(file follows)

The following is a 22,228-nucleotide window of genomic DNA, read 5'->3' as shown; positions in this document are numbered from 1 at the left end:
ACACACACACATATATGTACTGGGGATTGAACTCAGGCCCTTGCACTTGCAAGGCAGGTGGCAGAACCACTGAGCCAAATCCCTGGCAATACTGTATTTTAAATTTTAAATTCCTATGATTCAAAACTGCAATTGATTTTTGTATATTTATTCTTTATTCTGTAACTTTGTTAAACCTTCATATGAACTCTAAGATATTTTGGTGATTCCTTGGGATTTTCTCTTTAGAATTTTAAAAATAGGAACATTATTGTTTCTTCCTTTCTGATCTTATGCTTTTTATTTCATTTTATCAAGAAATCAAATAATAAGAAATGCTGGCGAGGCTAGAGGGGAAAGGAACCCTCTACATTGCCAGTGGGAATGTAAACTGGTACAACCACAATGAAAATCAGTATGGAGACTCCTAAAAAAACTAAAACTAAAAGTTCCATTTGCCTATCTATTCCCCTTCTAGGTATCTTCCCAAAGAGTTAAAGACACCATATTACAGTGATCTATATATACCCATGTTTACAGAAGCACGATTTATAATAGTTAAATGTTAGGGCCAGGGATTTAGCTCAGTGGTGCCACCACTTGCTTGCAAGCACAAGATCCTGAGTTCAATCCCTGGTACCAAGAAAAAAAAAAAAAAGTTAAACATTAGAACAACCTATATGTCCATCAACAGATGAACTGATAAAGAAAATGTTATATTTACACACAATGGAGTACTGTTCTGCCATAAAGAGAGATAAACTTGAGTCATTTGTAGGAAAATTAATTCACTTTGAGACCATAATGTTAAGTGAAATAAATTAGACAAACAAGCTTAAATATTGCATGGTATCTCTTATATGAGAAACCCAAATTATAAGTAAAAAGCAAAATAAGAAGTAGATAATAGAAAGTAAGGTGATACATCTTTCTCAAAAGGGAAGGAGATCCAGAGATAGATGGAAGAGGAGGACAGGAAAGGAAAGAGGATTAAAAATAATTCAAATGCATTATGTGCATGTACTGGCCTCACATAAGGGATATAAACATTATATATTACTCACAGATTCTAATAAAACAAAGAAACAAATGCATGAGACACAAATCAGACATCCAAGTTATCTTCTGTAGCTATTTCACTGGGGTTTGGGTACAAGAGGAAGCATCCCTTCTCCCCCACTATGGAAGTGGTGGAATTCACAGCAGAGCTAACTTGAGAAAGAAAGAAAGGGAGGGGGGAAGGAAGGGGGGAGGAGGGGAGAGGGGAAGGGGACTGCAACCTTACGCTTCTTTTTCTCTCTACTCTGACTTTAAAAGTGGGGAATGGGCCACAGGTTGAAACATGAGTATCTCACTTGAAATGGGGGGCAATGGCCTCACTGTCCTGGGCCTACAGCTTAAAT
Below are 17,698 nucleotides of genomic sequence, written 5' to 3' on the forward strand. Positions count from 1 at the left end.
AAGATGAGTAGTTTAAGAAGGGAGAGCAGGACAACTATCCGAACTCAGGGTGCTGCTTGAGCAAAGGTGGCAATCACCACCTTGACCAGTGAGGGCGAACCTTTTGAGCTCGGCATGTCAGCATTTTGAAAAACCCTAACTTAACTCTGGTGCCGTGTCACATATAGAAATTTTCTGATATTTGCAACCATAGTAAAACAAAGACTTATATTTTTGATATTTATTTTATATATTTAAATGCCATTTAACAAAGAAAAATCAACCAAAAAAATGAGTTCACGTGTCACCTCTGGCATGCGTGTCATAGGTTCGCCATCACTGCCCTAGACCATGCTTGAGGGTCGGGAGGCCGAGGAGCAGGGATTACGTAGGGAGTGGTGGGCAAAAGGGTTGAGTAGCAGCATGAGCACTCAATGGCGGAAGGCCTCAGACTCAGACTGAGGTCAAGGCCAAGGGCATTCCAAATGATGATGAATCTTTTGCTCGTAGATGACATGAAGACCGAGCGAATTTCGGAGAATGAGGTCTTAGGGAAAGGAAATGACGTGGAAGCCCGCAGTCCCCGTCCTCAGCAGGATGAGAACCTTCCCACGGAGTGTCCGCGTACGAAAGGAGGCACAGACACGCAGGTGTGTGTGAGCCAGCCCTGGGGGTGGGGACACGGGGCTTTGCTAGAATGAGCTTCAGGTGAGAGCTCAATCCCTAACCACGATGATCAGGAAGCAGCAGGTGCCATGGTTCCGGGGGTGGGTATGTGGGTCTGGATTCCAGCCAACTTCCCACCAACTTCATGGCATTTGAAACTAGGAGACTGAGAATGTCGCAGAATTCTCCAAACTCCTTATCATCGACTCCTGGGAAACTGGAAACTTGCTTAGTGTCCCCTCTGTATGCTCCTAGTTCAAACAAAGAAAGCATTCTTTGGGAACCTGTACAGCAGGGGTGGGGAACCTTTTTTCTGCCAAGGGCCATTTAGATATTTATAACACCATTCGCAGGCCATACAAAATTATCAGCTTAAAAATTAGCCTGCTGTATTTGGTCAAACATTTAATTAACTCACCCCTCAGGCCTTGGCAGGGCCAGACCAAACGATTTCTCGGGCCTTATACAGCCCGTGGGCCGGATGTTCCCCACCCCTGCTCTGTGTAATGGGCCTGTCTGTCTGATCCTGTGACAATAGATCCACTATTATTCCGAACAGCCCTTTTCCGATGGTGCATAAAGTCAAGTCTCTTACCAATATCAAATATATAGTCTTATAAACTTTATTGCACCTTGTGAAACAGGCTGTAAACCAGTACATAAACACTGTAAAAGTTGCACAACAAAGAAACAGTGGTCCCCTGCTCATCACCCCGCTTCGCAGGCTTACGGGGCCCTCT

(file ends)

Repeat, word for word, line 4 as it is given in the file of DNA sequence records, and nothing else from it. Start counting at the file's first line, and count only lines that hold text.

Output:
AAGATGAGTAGTTTAAGAAGGGAGAGCAGGACAACTATCCGAACTCAGGGTGCTGCTTGAGCAAAGGTGGCAATCACCACCTTGACCAGTGAGGGCGAACCTTTTGAGCTCGGCATGTCAGCATTTTGAAAAACCCTAACTTAACTCTGGTGCCGTGTCACATATAGAAATTTTCTGATATTTGCAACCATAGTAAAACAAAGACTTATATTTTTGATATTTATTTTATATATTTAAATGCCATTTAACAAAGAAAAATCAACCAAAAAAATGAGTTCACGTGTCACCTCTGGCATGCGTGTCATAGGTTCGCCATCACTGCCCTAGACCATGCTTGAGGGTCGGGAGGCCGAGGAGCAGGGATTACGTAGGGAGTGGTGGGCAAAAGGGTTGAGTAGCAGCATGAGCACTCAATGGCGGAAGGCCTCAGACTCAGACTGAGGTCAAGGCCAAGGGCATTCCAAATGATGATGAATCTTTTGCTCGTAGATGACATGAAGACCGAGCGAATTTCGGAGAATGAGGTCTTAGGGAAAGGAAATGACGTGGAAGCCCGCAGTCCCCGTCCTCAGCAGGATGAGAACCTTCCCACGGAGTGTCCGCGTACGAAAGGAGGCACAGACACGCAGGTGTGTGTGAGCCAGCCCTGGGGGTGGGGACACGGGGCTTTGCTAGAATGAGCTTCAGGTGAGAGCTCAATCCCTAACCACGATGATCAGGAAGCAGCAGGTGCCATGGTTCCGGGGGTGGGTATGTGGGTCTGGATTCCAGCCAACTTCCCACCAACTTCATGGCATTTGAAACTAGGAGACTGAGAATGTCGCAGAATTCTCCAAACTCCTTATCATCGACTCCTGGGAAACTGGAAACTTGCTTAGTGTCCCCTCTGTATGCTCCTAGTTCAAACAAAGAAAGCATTCTTTGGGAACCTGTACAGCAGGGGTGGGGAACCTTTTTTCTGCCAAGGGCCATTTAGATATTTATAACACCATTCGCAGGCCATACAAAATTATCAGCTTAAAAATTAGCCTGCTGTATTTGGTCAAACATTTAATTAACTCACCCCTCAGGCCTTGGCAGGGCCAGACCAAACGATTTCTCGGGCCTTATACAGCCCGTGGGCCGGATGTTCCCCACCCCTGCTCTGTGTAATGGGCCTGTCTGTCTGATCCTGTGACAATAGATCCACTATTATTCCGAACAGCCCTTTTCCGATGGTGCATAAAGTCAAGTCTCTTACCAATATCAAATATATAGTCTTATAAACTTTATTGCACCTTGTGAAACAGGCTGTAAACCAGTACATAAACACTGTAAAAGTTGCACAACAAAGAAACAGTGGTCCCCTGCTCATCACCCCGCTTCGCAGGCTTACGGGGCCCTCT